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Public Interest in Lottery Games


A lottery is a system of raising money for public or private purposes by selling tickets with numbers on them. Those who match the winning numbers receive prizes. Lotteries are popular in the United States, although they are banned in some countries.

Lottery revenues typically expand rapidly after a new game is introduced, but then level off and eventually decline. In order to maintain or increase revenue, lottery games must be constantly introduced. But, do these new games serve the public interest?

Research shows that lottery players tend to be men, blacks, or Hispanics; those in the upper middle class; and those who have completed some post-secondary education. While this demonstrates that socio-economic factors influence lottery play, it also suggests that people choose to buy tickets for the thrill and fantasy of becoming wealthy. In terms of expected value, such purchases are irrational.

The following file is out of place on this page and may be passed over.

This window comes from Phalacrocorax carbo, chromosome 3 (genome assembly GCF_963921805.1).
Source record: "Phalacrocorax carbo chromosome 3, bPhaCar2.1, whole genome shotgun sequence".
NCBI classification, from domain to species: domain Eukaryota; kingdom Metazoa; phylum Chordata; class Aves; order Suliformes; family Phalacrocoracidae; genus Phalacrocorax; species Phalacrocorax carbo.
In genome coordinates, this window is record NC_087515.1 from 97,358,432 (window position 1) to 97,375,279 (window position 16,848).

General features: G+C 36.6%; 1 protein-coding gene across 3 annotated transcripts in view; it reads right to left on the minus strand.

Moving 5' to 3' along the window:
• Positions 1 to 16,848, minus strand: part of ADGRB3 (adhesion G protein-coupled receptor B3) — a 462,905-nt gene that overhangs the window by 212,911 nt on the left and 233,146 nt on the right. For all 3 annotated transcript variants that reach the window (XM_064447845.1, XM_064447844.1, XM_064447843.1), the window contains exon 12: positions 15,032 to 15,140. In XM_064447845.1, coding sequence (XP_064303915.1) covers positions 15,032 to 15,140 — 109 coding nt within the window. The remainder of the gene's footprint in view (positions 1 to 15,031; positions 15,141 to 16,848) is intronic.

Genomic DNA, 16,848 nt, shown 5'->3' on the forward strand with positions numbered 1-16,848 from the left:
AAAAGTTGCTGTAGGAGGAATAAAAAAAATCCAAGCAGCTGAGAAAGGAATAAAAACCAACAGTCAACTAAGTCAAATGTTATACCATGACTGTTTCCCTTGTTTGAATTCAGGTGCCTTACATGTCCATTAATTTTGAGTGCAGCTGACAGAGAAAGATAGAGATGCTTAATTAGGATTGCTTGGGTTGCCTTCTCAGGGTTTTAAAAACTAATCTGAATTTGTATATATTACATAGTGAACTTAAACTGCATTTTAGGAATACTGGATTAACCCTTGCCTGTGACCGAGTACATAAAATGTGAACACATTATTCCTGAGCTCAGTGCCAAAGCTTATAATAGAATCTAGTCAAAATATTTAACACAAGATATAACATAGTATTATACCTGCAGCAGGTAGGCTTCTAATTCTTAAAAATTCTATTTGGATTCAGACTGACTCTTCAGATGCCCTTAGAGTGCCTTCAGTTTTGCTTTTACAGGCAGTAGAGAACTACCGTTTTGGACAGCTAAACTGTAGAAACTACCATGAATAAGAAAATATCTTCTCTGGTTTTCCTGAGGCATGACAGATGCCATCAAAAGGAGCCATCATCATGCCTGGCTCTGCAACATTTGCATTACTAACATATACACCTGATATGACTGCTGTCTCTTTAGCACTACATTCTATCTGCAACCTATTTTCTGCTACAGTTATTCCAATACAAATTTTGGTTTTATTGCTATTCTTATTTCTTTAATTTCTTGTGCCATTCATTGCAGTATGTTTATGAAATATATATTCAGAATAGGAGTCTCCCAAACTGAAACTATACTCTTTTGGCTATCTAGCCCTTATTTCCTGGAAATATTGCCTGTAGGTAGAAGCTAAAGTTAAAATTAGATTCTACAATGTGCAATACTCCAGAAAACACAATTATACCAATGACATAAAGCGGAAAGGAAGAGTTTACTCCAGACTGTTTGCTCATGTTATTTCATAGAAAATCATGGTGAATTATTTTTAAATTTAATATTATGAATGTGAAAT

Many of the state lotteries are run as business enterprises, and their marketing is directed toward persuading target groups to spend their money. This kind of promotion of gambling runs counter to a public interest that might include concerns about the effects on the poor, problem gamblers, and others. Also, it puts lottery officials at odds with the legislature and executive branches in terms of addressing issues that arise. As a result, few states have a comprehensive “lottery policy.”

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